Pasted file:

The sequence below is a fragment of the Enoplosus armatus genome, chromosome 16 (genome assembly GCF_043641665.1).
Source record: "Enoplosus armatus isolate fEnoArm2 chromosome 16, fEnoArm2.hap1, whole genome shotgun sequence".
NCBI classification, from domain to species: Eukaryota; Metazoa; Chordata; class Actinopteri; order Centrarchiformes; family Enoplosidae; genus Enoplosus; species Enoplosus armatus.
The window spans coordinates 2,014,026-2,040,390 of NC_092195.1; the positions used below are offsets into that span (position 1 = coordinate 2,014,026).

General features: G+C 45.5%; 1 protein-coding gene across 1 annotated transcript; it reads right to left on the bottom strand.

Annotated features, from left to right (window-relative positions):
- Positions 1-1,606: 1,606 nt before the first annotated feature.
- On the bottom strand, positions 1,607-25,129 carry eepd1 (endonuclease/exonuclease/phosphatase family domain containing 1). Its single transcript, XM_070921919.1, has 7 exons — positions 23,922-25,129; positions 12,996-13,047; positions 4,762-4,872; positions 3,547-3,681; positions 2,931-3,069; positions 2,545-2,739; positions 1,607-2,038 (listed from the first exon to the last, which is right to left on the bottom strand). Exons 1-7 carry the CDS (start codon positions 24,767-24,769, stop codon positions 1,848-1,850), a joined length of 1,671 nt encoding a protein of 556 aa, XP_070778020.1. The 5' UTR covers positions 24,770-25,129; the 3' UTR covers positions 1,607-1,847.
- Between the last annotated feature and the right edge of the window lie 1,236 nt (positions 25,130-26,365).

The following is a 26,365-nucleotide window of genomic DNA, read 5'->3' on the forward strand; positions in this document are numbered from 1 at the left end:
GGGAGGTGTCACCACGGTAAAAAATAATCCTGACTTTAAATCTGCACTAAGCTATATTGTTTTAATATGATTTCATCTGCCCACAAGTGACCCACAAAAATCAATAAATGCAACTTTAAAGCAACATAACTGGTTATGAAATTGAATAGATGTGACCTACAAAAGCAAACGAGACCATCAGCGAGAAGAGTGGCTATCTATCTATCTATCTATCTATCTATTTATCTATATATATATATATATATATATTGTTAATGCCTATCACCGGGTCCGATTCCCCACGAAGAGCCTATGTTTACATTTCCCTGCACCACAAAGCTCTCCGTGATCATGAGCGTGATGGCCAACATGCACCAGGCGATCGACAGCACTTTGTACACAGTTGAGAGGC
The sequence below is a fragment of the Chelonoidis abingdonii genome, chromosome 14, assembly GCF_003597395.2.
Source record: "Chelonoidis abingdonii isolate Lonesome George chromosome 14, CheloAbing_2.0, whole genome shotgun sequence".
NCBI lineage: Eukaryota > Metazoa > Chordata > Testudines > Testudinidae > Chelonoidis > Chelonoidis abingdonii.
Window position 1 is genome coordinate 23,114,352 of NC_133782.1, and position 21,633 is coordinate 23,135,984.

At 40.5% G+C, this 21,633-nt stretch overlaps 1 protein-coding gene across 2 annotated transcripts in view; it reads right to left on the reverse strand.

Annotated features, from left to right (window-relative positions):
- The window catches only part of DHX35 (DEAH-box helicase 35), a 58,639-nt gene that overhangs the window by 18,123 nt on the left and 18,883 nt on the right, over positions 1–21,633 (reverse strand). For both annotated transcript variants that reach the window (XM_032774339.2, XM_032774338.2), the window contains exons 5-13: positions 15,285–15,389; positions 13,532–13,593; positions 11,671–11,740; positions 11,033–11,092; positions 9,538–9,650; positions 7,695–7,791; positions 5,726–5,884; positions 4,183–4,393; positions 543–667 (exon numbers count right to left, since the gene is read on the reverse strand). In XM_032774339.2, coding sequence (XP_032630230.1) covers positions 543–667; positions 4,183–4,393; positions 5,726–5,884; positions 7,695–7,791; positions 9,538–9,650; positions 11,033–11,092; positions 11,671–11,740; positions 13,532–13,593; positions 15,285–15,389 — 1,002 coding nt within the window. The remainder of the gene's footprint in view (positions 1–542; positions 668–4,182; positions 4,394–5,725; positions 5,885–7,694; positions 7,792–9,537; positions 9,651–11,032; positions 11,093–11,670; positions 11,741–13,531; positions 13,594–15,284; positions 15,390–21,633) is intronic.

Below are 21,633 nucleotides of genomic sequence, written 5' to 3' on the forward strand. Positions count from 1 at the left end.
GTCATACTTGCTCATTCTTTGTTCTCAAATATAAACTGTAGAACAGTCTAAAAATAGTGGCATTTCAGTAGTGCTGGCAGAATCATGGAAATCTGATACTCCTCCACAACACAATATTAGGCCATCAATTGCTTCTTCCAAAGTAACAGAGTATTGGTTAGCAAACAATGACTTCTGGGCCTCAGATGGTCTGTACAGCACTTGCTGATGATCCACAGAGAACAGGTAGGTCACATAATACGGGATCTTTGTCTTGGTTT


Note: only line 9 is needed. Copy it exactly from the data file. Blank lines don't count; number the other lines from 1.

- Between the last annotated feature and the right edge of the window lie 1,236 nt (positions 25,130-26,365).